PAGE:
“After FireEye researchers published on Tuesday their discovery of 14 Cisco routers in India, Mexico, Philippines and Ukraine that have been implanted with a modified, malicious Cisco IOS image, another group of researchers has decided to scan the public IPv4 address space for other affected devices.
“The implant is fingerprintable and we are able to scan for infected servers without invoking the vulnerability by modifying ZMap to send the specially crafted TCP SYN packets. We completed four scans of the public IPv4 address space on September 15, 2015 and found 79 hosts displaying behavior consistent with the SYNful Knock implant,” they shared their results.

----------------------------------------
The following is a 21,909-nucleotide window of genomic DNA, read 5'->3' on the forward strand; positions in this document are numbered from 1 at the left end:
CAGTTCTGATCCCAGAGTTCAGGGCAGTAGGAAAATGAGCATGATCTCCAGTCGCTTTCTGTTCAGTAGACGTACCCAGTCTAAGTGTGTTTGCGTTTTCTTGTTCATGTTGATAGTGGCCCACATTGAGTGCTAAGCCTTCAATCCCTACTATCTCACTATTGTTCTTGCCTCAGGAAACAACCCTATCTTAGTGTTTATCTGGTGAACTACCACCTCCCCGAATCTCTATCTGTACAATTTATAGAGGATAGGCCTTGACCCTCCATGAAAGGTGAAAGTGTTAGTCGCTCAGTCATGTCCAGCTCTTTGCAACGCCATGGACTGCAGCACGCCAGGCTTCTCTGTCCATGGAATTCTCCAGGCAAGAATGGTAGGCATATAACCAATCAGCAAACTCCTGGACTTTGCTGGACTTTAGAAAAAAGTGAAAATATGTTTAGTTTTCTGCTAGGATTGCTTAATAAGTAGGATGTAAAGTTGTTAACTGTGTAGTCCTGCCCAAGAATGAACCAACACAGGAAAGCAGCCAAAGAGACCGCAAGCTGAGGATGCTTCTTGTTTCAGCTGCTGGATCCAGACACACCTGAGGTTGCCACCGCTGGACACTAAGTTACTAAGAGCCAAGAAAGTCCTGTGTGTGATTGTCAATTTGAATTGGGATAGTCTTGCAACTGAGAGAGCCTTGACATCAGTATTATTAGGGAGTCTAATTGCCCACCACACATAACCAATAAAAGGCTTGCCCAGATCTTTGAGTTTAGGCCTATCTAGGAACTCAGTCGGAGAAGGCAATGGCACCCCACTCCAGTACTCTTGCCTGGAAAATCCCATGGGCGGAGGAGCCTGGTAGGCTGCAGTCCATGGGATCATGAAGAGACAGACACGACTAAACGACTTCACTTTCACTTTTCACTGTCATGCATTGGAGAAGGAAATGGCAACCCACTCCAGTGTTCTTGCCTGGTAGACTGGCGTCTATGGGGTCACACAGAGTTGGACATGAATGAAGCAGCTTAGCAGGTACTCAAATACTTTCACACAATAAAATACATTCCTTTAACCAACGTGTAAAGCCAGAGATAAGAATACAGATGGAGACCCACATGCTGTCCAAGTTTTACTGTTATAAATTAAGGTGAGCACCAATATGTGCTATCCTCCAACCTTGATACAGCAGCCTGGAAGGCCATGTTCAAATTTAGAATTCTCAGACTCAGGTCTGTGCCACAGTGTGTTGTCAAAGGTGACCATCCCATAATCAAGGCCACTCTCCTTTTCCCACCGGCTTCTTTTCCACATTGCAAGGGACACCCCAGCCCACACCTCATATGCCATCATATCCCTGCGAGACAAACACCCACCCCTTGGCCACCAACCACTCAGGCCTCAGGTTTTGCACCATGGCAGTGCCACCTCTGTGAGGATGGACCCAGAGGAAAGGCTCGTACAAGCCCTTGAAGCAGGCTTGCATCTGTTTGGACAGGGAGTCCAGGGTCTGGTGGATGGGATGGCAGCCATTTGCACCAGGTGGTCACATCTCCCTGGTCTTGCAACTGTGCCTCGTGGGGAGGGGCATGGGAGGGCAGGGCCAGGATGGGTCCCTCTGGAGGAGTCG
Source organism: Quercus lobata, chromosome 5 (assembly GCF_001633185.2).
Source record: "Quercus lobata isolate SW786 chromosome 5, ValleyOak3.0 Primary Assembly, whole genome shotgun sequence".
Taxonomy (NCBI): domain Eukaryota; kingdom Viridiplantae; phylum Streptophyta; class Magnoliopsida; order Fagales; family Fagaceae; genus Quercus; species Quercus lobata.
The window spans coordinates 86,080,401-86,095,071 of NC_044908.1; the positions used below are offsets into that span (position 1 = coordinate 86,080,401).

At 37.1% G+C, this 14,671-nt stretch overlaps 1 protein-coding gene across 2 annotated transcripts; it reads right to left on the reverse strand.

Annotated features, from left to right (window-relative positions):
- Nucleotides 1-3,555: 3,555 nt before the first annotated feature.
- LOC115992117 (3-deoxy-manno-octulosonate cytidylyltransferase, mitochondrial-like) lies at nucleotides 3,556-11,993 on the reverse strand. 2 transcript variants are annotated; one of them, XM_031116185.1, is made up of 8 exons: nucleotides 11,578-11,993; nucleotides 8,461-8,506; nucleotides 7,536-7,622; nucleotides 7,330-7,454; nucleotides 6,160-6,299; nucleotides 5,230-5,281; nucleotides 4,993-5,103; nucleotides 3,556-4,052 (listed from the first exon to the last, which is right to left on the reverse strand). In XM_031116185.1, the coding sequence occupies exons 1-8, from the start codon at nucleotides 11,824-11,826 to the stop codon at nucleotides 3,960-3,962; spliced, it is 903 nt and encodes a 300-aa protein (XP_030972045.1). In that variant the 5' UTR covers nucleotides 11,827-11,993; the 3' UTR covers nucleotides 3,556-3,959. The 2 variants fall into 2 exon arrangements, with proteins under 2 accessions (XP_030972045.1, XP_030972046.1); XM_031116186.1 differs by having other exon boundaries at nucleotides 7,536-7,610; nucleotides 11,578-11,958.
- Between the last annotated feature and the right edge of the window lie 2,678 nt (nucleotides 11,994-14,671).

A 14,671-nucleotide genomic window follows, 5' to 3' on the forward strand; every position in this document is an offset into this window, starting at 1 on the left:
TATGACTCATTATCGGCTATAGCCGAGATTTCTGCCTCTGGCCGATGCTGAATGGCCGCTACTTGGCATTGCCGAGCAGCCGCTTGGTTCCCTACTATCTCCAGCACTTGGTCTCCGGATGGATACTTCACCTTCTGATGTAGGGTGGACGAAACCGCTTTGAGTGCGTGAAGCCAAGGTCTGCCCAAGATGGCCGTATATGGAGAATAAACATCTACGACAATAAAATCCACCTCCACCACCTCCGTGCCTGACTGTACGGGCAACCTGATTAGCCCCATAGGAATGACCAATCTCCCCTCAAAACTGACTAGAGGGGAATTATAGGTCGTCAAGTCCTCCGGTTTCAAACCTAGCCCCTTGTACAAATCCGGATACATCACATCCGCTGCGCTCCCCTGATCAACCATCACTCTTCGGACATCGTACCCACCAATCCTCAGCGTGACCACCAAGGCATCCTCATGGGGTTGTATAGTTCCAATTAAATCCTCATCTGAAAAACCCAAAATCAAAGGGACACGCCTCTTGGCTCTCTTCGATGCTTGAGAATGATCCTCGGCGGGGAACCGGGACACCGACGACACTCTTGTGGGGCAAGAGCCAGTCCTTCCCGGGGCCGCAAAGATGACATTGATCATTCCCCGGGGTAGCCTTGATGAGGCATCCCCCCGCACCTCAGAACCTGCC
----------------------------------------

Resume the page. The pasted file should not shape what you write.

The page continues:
Here’s the rundown of the affected devices according to location:
What’s interesting is that all the 25 hosts affected in the US belong to a single service provider on the East Coast, and those in Germany and Lebanon to a satellite provider that provides coverage to Africa.
“We searched for SYN packets that would have triggered the backdoor in the past thirty days of historical network traffic captured from a /14 (~262K addresses) network telescope. We find no evidence of scanning prior to public disclosure. While this does not preclude any targeted attacks, we find no historical Internet-wide scanning for the exploit during this time,” they added.
It’s also difficult to tell which individual or group might be wielding the SYNful Knock implant.
While they are trying to contact and warn the organizations whose hosts have been compromised, FireEye has detailed several ways how organizations can check whether they have been affected.”